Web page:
HONG KONG -- As lawmakers prepare to vote next week on legislation that will govern how the region's next chief executive is elected, the city is bracing for the biggest round of protests since the Occupy Central demonstrations paralyzed parts of the Asian financial hub for months last year.
The Hong Kong government's plan -- which was effectively dictated by the central government in Beijing -- would see city voters select the next chief executive by a vote with universal suffrage. There is but one catch. Only candidates approved by a committee packed with Beijing loyalists can stand for election.
Protesters opposed to the bill have planned a five-day rally, due to start Sunday, outside the Legislative Council complex in the city center. But the barricades, long-term occupation of public spaces and occasional violence seen in last year's protests -- dubbed the "Umbrella Movement" -- do not appear likely to return.
“We won't use violence,” Johnson Yeung, vice-convener of the Civil Human Rights Front (CHRF), the group that is organizing the main protest surrounding the event, told International Business Times, on Friday. “Our main objective is to veto the proposal, not to stop the conference,” he added.
However, the prospect of protesters spilling out into the streets, which were blocked for months during the Occupy Central demonstrations, remains, as protest organizers estimate 50,000 people will participate while the primary space allocated by authorities for protests can only reportedly hold 2,600.
“If the capacity of the place is overrun, then there might be some people who occupy roads that we didn't apply for,” Yeung said. “But as long as it's just a minor breaking of the law, it is our right to protest and express our opinion. This is our political freedom.”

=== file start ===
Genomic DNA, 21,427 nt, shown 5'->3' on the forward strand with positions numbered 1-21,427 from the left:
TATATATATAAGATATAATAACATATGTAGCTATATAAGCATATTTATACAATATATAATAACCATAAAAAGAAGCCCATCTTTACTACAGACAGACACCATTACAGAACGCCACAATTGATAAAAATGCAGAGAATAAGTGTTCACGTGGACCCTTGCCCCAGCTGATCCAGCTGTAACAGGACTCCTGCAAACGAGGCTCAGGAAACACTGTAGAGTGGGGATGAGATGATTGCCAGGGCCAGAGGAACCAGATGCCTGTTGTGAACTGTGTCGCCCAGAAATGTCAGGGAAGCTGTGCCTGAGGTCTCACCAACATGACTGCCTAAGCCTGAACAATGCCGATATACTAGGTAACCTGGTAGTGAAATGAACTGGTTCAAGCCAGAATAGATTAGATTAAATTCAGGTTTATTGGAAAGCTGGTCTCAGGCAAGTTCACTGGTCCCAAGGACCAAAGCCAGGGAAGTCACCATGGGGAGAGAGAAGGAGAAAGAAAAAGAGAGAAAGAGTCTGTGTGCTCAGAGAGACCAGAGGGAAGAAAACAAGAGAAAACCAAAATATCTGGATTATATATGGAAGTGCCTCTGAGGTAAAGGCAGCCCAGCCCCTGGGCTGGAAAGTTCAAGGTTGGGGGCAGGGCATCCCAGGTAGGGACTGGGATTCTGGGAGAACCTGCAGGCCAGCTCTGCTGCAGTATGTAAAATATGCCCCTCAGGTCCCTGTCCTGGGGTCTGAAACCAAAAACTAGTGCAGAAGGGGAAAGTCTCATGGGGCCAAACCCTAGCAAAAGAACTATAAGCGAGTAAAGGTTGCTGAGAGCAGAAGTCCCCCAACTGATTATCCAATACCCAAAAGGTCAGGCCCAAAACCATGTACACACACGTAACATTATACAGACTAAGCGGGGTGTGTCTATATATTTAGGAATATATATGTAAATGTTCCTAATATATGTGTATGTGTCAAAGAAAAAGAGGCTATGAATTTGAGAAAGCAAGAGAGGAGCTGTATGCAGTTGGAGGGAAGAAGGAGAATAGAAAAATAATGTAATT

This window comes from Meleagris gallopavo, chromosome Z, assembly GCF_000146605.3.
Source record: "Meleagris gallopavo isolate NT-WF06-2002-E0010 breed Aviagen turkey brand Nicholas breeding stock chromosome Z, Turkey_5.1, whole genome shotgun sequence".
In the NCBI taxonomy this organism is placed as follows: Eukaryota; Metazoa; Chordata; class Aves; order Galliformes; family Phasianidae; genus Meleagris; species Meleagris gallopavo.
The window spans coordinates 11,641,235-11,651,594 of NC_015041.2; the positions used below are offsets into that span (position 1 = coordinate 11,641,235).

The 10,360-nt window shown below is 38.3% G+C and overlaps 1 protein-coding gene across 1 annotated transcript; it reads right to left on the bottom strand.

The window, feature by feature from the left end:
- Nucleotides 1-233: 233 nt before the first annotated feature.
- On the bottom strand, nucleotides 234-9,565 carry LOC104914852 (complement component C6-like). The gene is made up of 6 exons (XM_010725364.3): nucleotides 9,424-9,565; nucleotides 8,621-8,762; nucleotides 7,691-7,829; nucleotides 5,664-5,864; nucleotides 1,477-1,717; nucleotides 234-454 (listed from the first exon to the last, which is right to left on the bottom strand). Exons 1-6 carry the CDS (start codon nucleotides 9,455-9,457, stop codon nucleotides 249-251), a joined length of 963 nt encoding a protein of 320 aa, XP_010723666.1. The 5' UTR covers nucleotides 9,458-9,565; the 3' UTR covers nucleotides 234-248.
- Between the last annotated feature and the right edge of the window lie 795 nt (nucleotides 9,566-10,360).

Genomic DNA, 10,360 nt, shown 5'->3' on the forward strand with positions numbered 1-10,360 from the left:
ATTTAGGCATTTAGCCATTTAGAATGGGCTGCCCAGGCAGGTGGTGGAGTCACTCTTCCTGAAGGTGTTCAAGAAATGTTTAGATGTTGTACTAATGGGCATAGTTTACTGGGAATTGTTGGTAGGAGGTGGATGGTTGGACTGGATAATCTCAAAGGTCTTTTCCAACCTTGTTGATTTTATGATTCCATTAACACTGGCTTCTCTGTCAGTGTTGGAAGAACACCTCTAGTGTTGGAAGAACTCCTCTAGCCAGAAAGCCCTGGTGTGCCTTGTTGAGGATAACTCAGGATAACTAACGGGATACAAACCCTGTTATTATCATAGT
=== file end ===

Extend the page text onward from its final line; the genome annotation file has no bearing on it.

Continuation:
Daisy Chan Sin-ying, the convener of CHRF, pledged earlier this week that there would be no return to the roadblocks and long-term occupation of public spaces that characterized last year's protest movement, according to the South China Morning Post.
The electoral reform proposal plan has divided the city. The results of a rolling poll conducted by three Hong Kong universities were released Wednesday, and revealed that voters were evenly split on the proposal for the first time -- with 43 percent supporting the plan and 43 percent opposing it.
Despite the even public split on the vote, it is almost certain to be voted down -- with a group of pro-democracy lawmakers that have enough votes to block the measure all pledging to oppose it.
The authorities, however, are taking no chances. Hongkongers are “highly concerned another round of occupation could take place," the city's Secretary for Security Lai Tung-kwok said Thursday.
Police sources cited by the Post said that over 7,000 officers -- some equipped with riot gear, rubber bullets and pepper spray -- will be on hand to respond to disturbances, and that demonstrators who occupy roads would be immediately removed.
With the goal of last year's protests -- allowing members of the public to nominate candidates for the post of chief executive -- firmly rejected by the central authorities in Beijing, pro-democracy activists in the city have only one way to vent their frustration: working to vote down Beijing's proposal.
China's central government has been unusually vocal in the public discourse over the proposed reforms, running two editorials in state-run newspapers. In addition, a senior official has warned pro-democracy lawmakers in the city of dire consequences if they rejected the package.
With the proposal facing a likely defeat, and the Beijing government seemingly set firmly against further reforms, democracy activists in the city face an uncertain path toward achieving their goals.
“We never know when we will have the advantage. We just have to keep going on,” Yeung said.